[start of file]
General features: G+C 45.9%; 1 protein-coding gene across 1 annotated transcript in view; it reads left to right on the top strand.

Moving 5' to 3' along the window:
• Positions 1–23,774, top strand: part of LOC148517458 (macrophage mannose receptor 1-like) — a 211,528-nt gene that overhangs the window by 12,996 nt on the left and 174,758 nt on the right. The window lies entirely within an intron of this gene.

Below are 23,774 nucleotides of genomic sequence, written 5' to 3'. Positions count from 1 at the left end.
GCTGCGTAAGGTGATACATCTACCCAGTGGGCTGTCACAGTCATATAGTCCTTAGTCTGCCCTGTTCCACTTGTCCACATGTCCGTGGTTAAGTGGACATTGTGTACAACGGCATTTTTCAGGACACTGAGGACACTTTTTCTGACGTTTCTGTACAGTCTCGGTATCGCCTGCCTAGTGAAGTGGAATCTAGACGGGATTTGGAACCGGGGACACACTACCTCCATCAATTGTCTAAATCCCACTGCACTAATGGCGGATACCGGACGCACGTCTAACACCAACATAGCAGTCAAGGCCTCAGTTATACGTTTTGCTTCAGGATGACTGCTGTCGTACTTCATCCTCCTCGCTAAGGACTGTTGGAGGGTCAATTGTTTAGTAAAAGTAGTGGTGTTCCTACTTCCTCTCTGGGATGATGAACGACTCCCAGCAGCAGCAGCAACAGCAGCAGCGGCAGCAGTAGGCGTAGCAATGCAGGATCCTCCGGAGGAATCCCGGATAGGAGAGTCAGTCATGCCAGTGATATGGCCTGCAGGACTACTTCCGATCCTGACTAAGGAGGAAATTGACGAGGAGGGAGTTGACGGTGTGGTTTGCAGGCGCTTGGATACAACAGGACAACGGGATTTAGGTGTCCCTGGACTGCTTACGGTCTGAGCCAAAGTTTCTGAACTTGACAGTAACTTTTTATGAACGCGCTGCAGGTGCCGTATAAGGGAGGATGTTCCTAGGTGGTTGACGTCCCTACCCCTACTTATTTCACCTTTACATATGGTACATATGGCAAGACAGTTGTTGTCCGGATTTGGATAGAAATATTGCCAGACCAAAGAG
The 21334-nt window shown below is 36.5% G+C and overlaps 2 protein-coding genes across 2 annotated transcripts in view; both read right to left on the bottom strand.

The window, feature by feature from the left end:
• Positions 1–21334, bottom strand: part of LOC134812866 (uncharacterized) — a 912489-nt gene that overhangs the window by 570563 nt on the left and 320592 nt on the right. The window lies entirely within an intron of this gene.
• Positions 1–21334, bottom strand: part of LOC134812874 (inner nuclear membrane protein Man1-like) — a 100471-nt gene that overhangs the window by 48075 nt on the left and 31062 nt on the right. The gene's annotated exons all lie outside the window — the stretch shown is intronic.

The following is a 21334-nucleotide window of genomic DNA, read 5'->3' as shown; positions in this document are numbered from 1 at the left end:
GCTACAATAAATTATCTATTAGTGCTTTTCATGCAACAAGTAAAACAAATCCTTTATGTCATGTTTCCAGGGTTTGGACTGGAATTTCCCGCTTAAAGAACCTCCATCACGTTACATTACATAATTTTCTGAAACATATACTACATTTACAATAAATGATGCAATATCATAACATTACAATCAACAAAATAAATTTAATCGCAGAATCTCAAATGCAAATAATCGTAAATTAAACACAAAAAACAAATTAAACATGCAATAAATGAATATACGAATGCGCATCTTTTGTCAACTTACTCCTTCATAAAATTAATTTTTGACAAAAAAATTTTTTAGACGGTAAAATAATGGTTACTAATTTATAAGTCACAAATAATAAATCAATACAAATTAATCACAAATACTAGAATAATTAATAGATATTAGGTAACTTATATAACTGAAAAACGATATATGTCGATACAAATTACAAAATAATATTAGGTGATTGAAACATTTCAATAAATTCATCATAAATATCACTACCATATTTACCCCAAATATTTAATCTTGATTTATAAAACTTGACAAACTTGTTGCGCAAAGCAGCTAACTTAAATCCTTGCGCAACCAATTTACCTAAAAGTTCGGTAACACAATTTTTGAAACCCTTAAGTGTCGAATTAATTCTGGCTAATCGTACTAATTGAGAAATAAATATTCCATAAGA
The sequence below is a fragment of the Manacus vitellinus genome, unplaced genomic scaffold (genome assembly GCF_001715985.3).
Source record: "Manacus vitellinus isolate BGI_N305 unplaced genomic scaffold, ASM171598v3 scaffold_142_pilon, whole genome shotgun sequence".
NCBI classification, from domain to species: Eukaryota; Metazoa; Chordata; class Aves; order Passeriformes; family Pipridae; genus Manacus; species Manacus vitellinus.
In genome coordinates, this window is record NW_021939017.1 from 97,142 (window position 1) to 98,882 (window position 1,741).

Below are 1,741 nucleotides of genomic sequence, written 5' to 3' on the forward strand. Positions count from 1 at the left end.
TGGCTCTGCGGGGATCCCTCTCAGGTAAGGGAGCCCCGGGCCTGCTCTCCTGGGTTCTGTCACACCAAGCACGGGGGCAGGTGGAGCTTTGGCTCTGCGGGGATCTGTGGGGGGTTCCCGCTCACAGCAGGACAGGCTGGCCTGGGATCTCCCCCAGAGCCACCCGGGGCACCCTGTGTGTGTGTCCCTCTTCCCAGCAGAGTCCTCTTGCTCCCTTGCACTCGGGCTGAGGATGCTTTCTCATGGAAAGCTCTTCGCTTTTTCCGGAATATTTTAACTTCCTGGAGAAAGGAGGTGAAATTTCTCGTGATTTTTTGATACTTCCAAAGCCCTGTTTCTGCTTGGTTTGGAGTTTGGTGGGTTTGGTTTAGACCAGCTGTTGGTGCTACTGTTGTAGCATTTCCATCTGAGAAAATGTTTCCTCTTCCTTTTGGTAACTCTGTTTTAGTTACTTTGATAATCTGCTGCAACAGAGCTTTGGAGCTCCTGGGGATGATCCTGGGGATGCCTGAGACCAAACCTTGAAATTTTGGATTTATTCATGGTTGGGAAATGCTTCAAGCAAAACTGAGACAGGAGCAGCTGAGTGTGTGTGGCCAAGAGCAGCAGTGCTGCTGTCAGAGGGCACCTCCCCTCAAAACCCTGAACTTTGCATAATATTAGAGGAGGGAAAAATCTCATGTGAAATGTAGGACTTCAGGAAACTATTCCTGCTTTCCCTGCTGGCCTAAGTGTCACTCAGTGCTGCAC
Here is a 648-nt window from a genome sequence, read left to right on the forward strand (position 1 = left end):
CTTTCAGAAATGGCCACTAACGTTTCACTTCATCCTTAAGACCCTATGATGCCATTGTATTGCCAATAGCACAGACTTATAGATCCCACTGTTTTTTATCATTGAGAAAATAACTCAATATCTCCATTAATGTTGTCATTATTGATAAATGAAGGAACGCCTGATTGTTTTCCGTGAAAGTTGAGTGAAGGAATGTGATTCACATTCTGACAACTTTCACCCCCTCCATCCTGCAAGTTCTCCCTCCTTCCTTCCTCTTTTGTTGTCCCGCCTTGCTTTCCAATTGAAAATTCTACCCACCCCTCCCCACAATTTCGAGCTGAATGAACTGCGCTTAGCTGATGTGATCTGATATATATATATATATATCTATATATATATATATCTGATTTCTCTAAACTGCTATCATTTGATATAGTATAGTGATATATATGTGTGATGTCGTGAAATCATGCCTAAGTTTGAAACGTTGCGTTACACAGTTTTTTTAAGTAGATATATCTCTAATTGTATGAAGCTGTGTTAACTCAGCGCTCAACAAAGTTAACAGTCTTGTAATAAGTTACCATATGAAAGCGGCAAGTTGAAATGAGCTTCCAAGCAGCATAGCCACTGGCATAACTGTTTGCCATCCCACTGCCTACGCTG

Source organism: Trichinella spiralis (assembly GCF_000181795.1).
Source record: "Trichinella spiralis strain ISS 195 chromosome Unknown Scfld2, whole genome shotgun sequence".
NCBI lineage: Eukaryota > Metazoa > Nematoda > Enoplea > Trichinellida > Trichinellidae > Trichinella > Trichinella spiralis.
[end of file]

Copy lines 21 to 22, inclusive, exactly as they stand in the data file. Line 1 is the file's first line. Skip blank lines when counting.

Source record: "Trichinella spiralis strain ISS 195 chromosome Unknown Scfld2, whole genome shotgun sequence".
NCBI lineage: Eukaryota > Metazoa > Nematoda > Enoplea > Trichinellida > Trichinellidae > Trichinella > Trichinella spiralis.